Sunday, July 22, 2012

Weekend Distraction: Tom Robinson Band

I first heard of Tom Robinson Band when I was newly out. I was given their second album, TRB Two, by a friend who didn’t like it. The album was a failure, and the truth is, I don’t remember listening to it at the time.

Years later, I heard what is probably his best-known song, "Glad To Be Gay" (video above, recorded live in Manchester and broadcast in November, 1977). It was originally written for London’s Gay Pride in 1976, and the lyrics reflected that time. From the Wikipedia article on the song:
"Glad to Be Gay" is built around four verses criticizing British society's attitudes towards gay people. In the first verse, it criticizes the British police for raiding gay pubs for no reason at all, once homosexuality had been decriminalized since the 1967 Sexual Offences Act.

In the second verse, it points out to the hypocrisy of Gay News being prosecuted for obscenity instead of porn magazines like magazines Playboy and notoriously homophobic sensationalist tabloid The Sun. It also criticizes the way homosexual people are portrayed in other parts of the press, especially in conservative newspapers News of the World and Sunday Express.

On the third verse, it points out the extreme consequences of homophobia, such as violence against LGBT people.

In the final verse, the song makes a plea for support of the gay cause. This part, originally intended as a bitter attack on complacency of gay people at the Pride march in 1976, became a rallying call for solidarity from people irrespective of their orientation.
Over the years, verses were changed, added, dropped, depending on the point he wanted to make.

In 1979, Robinson performed the song at “The Secret Policeman’s Ball”, a benefit for Amnesty International (there’s a YouTube video of it). Again from the Wikipedia article:
“[Robinson] reinstated a verse about Peter Wells not used since the original demo. Wells was a young man who had been imprisoned for sex with an 18-year-old man. Had his partner been a woman it would have been legal, but the gay age of consent was 21 as opposed to 16 for heterosexuals. Robinson sang this pointedly, as Amnesty were refusing to acknowledge gay prisoners as human rights cases.”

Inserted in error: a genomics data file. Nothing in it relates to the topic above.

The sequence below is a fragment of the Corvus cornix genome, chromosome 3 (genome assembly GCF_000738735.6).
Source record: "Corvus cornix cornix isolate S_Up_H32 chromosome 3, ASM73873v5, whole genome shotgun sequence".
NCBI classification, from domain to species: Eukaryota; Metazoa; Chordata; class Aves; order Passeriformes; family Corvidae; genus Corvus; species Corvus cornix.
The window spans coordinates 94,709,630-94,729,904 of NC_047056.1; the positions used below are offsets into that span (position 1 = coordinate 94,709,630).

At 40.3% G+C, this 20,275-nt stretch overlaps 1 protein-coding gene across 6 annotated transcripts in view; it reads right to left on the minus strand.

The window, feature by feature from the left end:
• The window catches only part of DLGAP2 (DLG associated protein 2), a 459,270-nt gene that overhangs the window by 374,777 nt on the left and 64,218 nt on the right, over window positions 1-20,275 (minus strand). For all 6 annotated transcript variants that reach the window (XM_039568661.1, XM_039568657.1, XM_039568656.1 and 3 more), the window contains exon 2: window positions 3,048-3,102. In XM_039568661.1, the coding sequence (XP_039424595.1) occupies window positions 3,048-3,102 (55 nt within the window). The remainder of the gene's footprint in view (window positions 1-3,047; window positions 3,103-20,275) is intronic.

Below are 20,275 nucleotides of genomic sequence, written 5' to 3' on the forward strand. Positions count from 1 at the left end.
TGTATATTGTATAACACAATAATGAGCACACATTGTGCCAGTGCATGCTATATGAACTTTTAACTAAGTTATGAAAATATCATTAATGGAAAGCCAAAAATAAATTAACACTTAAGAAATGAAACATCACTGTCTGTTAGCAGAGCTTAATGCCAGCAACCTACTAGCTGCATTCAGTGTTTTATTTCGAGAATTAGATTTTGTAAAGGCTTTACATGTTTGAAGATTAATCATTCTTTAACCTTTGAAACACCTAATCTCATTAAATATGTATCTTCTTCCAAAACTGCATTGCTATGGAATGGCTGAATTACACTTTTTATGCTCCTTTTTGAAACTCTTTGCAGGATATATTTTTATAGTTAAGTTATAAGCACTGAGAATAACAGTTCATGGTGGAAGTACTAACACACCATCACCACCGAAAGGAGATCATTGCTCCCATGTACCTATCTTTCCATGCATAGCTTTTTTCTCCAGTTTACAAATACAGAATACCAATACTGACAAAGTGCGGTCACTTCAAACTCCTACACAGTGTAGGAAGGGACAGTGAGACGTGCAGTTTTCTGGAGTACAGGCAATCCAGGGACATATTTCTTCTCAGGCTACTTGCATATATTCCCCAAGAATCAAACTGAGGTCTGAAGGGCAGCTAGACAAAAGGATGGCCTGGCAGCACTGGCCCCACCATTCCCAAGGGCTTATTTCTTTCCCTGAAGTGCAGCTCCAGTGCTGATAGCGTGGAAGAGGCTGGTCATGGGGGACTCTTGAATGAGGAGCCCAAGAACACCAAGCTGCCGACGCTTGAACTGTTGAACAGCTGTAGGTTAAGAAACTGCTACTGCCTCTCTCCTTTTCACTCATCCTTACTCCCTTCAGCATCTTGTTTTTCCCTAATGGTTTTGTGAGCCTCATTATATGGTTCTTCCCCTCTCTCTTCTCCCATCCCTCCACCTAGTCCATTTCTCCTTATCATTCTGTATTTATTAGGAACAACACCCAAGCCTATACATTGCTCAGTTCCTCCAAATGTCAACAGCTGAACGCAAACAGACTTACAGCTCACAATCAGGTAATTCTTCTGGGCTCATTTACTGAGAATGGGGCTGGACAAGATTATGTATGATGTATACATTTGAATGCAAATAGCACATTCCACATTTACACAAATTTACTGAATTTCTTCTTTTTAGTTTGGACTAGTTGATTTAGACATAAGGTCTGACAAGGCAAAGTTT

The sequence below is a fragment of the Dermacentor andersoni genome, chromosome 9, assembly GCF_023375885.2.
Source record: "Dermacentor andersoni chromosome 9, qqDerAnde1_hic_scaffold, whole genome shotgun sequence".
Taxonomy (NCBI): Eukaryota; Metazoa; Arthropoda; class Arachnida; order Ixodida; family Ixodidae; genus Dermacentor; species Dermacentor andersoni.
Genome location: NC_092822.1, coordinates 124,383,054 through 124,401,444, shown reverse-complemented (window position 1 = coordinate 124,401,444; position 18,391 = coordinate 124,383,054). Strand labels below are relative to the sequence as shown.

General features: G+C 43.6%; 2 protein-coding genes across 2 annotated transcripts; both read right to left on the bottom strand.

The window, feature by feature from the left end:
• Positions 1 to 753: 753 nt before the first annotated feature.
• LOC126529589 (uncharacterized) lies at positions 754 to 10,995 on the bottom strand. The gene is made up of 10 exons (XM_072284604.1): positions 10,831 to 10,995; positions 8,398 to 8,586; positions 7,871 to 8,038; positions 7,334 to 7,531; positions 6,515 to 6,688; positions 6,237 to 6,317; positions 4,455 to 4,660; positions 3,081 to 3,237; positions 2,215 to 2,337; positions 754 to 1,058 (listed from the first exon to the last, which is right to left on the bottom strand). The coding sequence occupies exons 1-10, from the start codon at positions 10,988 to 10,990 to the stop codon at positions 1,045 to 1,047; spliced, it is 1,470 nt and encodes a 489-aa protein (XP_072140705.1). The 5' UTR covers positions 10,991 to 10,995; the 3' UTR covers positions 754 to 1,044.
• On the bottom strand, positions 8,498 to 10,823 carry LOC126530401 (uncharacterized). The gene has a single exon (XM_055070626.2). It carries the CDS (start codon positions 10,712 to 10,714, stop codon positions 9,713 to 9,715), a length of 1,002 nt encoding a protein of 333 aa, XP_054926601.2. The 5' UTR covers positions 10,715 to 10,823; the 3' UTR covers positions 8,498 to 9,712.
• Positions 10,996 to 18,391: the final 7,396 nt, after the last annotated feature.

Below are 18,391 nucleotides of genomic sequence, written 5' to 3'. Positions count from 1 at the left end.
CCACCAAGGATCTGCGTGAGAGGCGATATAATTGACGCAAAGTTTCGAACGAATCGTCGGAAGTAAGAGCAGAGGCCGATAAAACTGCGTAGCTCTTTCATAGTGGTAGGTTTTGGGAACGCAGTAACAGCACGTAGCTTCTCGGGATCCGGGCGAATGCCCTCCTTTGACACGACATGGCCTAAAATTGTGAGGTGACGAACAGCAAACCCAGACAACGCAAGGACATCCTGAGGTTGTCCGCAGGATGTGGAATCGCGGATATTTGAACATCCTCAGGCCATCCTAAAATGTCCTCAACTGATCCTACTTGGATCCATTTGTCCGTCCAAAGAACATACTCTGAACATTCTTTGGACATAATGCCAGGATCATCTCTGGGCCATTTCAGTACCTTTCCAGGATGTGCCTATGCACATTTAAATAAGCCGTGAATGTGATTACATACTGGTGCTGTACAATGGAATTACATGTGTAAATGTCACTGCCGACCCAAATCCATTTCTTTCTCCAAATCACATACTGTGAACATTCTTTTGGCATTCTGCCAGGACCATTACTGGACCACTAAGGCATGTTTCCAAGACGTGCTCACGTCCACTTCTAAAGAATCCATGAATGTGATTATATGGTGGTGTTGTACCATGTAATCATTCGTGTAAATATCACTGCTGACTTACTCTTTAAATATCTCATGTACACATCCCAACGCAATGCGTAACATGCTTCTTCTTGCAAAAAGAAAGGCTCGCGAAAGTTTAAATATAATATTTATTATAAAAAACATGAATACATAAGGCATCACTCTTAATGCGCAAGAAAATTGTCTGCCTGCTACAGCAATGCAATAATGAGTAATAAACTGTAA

That has changed over the years, and Amnesty now considers violations of LGBT people’s human rights, too.

In the mid-1980s, Robinson fell in love with a woman he eventually married and with whom he had two children. That caused him to add a verse about bisexuality in 1996:
"For 21 years now, I’ve fought for the right, for people to love just whoever they like. But the right-on and righteous are out for my blood, now I live with my kids and a woman I love. Well if gay liberation means freedom for all, a label is no liberation at all. I'm here and I'm queer and do what I do, I'm not going to wear a straitjacket for you."
Bisexuality is, ironically, something about which many gay people agree with the anti-gay industry, believing bisexuals are “gay people who won’t admit it”, or that “they want it both ways”. The truth is far more complicated than simplistic slogans—isn’t it always?—and human sexuality is not binary, and it's not either/or, but far more fluid. The more-or-less radical British gay activist Peter Tatchell said after a superficial article on Robinson’s bisexuality was published, "Tom Robinson has behaved rather commendably, in my view. Ever since the beginning of his relationship with Sue [his wife], he has continued to describe himself as ‘a gay man who happens to be in love with a woman’. Who could quarrel with that? I can't."

The song in the video below, "2-4-6-8 Motorway", was also popular—and the first song of his I heard. The song is said to allude obliquely to a gay truck driver, though I don’t get that, personally.

Robinson, who is now 62, seldom performs in concert, but remains one of the founders of openly gay and queer pop music, and I think it’s important to remember our history.

1 comment:

Roger Owen Green said...

I have so many compilation LPs - I have 2,4,6,8, but I'll be darned if I can remember where it is.